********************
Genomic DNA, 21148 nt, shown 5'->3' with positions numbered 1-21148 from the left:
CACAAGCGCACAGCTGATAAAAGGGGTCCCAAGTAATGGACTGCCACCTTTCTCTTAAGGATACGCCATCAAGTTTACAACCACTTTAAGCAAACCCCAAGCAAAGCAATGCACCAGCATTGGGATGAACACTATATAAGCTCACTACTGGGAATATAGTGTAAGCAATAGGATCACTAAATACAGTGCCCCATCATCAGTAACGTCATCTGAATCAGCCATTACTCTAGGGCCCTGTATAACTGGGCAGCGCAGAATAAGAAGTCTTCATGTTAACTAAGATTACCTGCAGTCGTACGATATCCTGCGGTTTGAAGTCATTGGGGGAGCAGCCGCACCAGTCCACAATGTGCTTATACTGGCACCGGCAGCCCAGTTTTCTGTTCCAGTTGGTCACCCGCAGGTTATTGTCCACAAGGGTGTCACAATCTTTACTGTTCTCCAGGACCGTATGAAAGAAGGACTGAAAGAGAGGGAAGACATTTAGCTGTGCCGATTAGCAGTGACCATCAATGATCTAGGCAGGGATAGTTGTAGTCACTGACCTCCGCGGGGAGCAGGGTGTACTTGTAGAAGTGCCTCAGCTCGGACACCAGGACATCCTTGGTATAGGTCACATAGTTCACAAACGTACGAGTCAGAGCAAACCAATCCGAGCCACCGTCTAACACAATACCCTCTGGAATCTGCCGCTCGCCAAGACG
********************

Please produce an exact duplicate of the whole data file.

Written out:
Genomic DNA, 21148 nt, shown 5'->3' with positions numbered 1-21148 from the left:
CACAAGCGCACAGCTGATAAAAGGGGTCCCAAGTAATGGACTGCCACCTTTCTCTTAAGGATACGCCATCAAGTTTACAACCACTTTAAGCAAACCCCAAGCAAAGCAATGCACCAGCATTGGGATGAACACTATATAAGCTCACTACTGGGAATATAGTGTAAGCAATAGGATCACTAAATACAGTGCCCCATCATCAGTAACGTCATCTGAATCAGCCATTACTCTAGGGCCCTGTATAACTGGGCAGCGCAGAATAAGAAGTCTTCATGTTAACTAAGATTACCTGCAGTCGTACGATATCCTGCGGTTTGAAGTCATTGGGGGAGCAGCCGCACCAGTCCACAATGTGCTTATACTGGCACCGGCAGCCCAGTTTTCTGTTCCAGTTGGTCACCCGCAGGTTATTGTCCACAAGGGTGTCACAATCTTTACTGTTCTCCAGGACCGTATGAAAGAAGGACTGAAAGAGAGGGAAGACATTTAGCTGTGCCGATTAGCAGTGACCATCAATGATCTAGGCAGGGATAGTTGTAGTCACTGACCTCCGCGGGGAGCAGGGTGTACTTGTAGAAGTGCCTCAGCTCGGACACCAGGACATCCTTGGTATAGGTCACATAGTTCACAAACGTACGAGTCAGAGCAAACCAATCCGAGCCACCGTCTAACACAATACCCTCTGGAATCTGCCGCTCGCCAAGACG